Bethany: Thank you.
Matt: Alright. So, um, I think as we start to wrap up our conversation, is there any kind of last bits of wisdom because you’ve, you’ve imparted quite a bit of wisdom, I think, today.
Bethany: I’m glad you see it that way. I think it, like I said, I think it’s helped me more than it will help anyone else to be able to articulate some of the things that had been in my head over the last, the last couple of months… to be more transparent about it is, has helped me a lot, but I would say as a suggestion for anyone who’s listening is to, is to, to jump out and be vulnerable, put yourself out there. The transparency of who we are is so important and I know we like to have parts of our lives that are private and that we don’t want to expose to everyone. That’s… all of us have that, but when we expose who we are and what we believe in and share who we are as people and educators at the same time and that education is part of who we are.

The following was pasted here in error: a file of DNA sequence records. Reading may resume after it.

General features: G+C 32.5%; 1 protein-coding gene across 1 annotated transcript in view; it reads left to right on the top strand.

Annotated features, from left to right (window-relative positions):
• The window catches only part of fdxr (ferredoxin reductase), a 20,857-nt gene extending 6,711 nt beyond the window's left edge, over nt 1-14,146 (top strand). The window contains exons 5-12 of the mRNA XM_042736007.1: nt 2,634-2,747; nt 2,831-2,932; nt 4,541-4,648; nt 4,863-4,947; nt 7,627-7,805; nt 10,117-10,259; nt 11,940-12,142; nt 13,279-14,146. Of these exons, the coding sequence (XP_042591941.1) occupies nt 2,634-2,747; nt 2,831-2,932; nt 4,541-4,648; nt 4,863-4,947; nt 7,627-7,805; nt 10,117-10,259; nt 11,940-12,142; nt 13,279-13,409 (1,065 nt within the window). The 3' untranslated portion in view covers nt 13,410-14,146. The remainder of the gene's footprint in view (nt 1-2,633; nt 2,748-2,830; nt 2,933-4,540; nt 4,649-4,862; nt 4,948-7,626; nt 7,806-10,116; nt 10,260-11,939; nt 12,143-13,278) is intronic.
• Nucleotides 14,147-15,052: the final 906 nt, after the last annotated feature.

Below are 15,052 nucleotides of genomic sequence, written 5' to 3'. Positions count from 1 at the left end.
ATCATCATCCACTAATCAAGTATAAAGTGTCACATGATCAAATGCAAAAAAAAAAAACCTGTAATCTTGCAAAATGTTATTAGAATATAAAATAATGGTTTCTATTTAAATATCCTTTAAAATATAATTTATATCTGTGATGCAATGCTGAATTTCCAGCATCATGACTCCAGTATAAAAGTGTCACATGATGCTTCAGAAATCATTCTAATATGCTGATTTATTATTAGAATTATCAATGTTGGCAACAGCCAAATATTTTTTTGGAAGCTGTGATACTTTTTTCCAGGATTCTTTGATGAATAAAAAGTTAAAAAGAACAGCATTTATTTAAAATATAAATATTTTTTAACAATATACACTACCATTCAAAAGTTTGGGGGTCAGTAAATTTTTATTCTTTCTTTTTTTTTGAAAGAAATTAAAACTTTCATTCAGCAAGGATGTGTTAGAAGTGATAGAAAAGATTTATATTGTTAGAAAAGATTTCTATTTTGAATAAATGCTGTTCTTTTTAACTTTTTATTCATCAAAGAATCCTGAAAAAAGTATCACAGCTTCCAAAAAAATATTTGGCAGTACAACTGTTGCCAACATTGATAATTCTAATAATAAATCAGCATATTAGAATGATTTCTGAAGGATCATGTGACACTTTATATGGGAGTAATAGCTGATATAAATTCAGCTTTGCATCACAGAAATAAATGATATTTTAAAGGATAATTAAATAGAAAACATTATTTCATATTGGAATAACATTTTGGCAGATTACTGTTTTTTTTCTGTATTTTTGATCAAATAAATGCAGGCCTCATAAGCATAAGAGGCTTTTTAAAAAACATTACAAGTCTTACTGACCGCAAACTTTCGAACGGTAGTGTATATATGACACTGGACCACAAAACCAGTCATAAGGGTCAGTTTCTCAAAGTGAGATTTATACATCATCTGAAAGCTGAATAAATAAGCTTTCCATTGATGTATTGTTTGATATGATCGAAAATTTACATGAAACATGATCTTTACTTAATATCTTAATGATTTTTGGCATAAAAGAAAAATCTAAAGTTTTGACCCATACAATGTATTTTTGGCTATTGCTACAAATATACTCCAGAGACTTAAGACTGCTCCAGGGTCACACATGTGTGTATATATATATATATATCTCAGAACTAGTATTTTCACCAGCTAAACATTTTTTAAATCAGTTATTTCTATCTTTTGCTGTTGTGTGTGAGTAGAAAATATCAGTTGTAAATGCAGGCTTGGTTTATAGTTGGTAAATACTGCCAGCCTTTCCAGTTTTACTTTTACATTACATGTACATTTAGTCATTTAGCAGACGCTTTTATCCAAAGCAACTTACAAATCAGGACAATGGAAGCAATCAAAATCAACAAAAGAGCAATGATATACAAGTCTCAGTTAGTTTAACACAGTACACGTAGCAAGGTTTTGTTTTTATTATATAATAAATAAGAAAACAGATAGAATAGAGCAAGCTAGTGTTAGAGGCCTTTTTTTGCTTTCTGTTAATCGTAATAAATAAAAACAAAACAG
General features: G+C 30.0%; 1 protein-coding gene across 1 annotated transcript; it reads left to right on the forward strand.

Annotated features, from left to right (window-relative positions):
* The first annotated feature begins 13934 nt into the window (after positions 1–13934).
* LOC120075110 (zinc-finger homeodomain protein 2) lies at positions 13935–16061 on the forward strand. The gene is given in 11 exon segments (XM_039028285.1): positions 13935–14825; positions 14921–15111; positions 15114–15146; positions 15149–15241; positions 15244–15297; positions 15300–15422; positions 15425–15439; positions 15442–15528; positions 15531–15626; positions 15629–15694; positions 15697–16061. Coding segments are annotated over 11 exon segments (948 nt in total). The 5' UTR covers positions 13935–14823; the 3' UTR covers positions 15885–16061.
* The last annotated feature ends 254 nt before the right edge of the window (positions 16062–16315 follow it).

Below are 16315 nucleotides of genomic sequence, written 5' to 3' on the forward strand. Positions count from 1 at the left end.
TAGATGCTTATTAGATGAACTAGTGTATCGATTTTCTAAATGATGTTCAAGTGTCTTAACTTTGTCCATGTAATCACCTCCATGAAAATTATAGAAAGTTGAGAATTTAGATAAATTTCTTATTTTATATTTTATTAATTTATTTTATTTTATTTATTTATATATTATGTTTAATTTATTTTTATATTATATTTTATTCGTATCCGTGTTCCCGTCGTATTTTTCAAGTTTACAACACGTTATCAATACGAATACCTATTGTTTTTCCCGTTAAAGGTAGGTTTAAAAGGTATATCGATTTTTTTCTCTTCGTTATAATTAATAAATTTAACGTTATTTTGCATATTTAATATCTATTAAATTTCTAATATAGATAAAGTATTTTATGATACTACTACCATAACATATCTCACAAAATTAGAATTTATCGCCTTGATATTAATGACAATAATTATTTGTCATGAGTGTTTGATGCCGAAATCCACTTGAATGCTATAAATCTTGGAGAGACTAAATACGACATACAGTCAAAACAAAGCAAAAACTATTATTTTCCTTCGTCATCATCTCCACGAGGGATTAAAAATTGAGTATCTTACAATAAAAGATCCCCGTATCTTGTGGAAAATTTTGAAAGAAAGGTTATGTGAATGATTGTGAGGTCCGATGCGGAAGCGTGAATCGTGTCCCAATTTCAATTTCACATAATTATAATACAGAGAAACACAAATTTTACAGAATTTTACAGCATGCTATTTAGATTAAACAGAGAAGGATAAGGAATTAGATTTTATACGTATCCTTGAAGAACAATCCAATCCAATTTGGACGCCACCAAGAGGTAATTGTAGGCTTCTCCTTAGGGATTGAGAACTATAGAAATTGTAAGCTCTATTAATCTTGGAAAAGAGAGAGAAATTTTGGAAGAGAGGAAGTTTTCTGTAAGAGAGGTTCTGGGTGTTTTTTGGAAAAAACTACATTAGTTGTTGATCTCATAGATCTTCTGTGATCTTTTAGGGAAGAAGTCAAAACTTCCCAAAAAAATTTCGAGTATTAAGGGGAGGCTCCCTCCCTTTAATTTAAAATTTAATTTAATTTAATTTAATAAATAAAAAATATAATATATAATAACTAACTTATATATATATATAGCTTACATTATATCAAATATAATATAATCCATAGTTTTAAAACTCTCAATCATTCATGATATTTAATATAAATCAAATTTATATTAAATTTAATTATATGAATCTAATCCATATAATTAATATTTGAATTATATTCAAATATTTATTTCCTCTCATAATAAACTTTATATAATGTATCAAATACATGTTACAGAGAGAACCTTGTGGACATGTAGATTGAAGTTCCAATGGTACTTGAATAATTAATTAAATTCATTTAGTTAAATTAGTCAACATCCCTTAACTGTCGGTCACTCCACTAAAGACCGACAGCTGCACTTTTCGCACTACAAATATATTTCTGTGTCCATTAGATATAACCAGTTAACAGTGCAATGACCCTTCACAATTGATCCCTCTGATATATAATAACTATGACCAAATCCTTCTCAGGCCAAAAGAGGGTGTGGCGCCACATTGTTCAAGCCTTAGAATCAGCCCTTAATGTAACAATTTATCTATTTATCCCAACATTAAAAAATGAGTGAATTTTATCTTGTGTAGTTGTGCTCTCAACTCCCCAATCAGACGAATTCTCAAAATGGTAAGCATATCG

Bethany: Transparent with them about that. The more trust we have from our colleagues, from families, with our kids and I think that’s probably the biggest piece of advice I would give anyone, is to so even for the most introverted person to step out and share with people who you really are as a person and what strengths do you have but also where you need people to help you become a better person, a better leader, whatever it may be. And that’s not always easy for us because it’s hard to admit our faults, to rely on others sometimes because we do want to be independent for various reasons. And whether it’s not to burden other people or whether it’s because we’re a little bit stubborn and we want to do it ourselves or whether it’s control and we feel we need control over things, whatever, whatever’s, whatever the barrier is there. We just need to make to make it go away. And I think if we can all do that as educators are, our profession would be elevated to heights that we can’t even imagine, you know, because because we do tend to be silos in our profession, whether that’s a person in their classroom or a school in their district or a district in.